During NFL Draft season, you hear a lot about what type of player Kansas City Chiefs’ defensive coordinator Steve Spagnuolo prefers at the defensive end position. Tall and heavy with long arms are the general guidelines — but sometimes a player is just flat out good at the sport, without having those physical traits.
In the 2020 draft, the Chiefs used a fifth-round pick on Michigan defensive lineman Mike Danna — who was 6’2, 257 pounds with shorter arms than the typical defensive end that Spagnuolo has used.
Yet, Danna excelled in his role as a rookie. From game one — where he played 49% of the defense’s snaps — he became a key rotational piece for the defensive line. A hamstring injury took away a three-game chunk of his season, but he returned to play even better down the stretch of 2020.
He outperformed the expectations of a typical first-year player, and he feels good about his potential moving forward.
“The sky is the limit this year,” Danna told reporters after practice on Friday. “Last year I was a rookie, this year I’m going into year two — and confidence is through the roof. I’m giving it my all every single game like its my last game. Never take anything for granted, just going 100% and getting better each day.”
Danna continued to share the differences between how he felt as a rookie and how he feels now.
“This year, going into it is so much more comfortable,” Danna admitted. “Going into year two is a whole bunch of confidence boosting, you’re understanding the playbook, understanding the organization, the people around it. You get more comfortable with it, you open up more, and you get to mingle a little more with everyone around.”
Another factor in Danna’s comfort is the level of preparation he had during this offseason. He takes his training very seriously, and focused in on the little things.
“Working with my defensive line coaches back in Michigan; a lot of those guys got me right, hats off to them,” Danna acknowledged. “They put their time into me, and it is showing out here. Just working on the fundamentals and perfecting it. Like I said, there’s always room for improvement — so I never try to act like I perfected it until it’s correct. You have to practice the perfect way in order to perform a certain way.”
As he was pressed on details, Danna went over a few points of emphasis for himself to improve.
“On pass rush, working more on half a man and not a whole man,” Danna explained. “Working half a man makes your job a whole lot easier, that’s half the battle. Applying that out here and doing it in pass-rushing one-on-ones or in team periods. Getting more comfortable being on that edge, plus going to defensive tackle and playing pass rush... it’s just working on those things and becoming comfortable.”
In college, Danna was utilized as a pass-rusher off the edge and from the interior. After not seeing much of that varied alignment in his rookie year, it sounds like that will be more in the plans in 2021.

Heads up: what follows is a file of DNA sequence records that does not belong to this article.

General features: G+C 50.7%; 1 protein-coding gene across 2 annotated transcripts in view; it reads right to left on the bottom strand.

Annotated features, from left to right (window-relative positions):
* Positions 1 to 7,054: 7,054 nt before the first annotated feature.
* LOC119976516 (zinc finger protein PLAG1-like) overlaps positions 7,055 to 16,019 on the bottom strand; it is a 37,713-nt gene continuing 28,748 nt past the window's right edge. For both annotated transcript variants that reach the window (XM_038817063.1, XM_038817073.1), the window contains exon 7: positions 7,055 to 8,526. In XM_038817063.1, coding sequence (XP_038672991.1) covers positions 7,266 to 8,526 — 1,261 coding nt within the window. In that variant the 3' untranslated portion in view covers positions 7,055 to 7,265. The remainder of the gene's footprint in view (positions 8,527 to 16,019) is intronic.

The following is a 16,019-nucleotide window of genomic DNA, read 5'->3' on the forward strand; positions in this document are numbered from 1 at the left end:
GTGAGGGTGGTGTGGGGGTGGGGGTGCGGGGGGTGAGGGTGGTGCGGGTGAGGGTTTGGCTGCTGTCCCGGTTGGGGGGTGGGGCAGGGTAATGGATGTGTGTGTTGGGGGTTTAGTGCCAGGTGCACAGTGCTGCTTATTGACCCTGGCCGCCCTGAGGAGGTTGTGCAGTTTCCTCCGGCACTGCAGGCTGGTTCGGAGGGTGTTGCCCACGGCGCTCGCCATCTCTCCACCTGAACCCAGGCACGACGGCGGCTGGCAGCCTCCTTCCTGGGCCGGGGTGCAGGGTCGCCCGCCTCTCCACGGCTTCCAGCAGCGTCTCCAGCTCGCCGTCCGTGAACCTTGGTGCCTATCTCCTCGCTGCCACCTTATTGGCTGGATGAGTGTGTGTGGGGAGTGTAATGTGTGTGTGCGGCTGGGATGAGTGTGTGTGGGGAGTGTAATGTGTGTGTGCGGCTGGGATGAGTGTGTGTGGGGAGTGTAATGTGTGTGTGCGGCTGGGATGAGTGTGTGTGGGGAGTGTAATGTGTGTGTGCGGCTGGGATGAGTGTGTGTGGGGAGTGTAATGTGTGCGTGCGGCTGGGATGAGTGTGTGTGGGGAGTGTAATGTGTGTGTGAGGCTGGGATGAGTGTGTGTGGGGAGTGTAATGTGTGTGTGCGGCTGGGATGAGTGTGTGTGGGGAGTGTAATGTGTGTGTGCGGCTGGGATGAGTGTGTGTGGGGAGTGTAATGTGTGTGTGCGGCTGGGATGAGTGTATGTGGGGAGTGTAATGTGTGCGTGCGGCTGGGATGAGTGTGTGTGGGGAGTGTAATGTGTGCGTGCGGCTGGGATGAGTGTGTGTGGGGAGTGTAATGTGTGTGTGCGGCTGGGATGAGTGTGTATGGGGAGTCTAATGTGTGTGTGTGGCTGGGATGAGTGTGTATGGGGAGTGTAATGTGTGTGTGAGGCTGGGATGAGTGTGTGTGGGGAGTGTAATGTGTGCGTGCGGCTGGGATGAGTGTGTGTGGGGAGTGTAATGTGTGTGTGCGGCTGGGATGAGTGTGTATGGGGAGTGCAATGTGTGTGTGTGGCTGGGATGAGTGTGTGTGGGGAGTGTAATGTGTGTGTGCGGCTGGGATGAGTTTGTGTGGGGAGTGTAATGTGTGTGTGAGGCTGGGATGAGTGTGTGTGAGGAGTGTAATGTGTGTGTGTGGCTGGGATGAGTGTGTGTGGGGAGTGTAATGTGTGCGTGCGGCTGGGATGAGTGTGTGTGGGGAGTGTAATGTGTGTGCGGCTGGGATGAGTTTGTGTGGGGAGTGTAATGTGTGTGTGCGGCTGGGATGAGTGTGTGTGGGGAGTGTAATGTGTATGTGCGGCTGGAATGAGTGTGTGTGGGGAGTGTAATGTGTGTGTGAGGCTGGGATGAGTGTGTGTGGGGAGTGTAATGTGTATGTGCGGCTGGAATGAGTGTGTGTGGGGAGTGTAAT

“It was kind of like how versatile I was back at the University of Michigan,” Danna shared of that versatility. “Doing it out here and it feels pretty good. It’s a comfortable area for me, so I like doing it — it’s great.”
Defensive line coach Brendan Daly was part of the reason Danna was drafted, and he deserves a lot of credit for getting Danna to a point of legitimate contribution as a fifth-round rookie with barely any in-person offseason activities.
“He’s a great coach,” Danna emphasized. “He works a lot on our fundamentals and techniques and perfecting it so we can apply it when we get on the field. Hats off to him, he’s done a great job of getting me right since I was a rookie. He is doing a hell of a job, he does a great job with our individual work, film room study, he teaches you how to understand offenses, what to read, backfield sets, etc.”
Daly will have another late-round rookie defensive end to work with this year — one that actually does fit the typical criteria for a defensive end in Spagnuolo’s system. Rookie edge rusher Joshua Kaindoh has caught the eye of Danna in training camp.
“The sky is the limit for [Kaindoh],” Danna expressed. “He’s a great kid, has a great head on his shoulder. He understands the game of football and where he’s supposed to be — understanding his job. He’s getting a great understanding of the playbook, so like I said: the sky is the limit for him. We’re going to keep pushing him and seeing what he can do.”
The youth of the defensive line is very important. We know the established veterans at the top — but if the rotational depth behind them can still create run stops and pressures, it makes life easier for everyone on defense and harder on the opposing offensive line.
Danna is one of those young pieces — and he’s confident he can bring even more to the table this year than he did last season.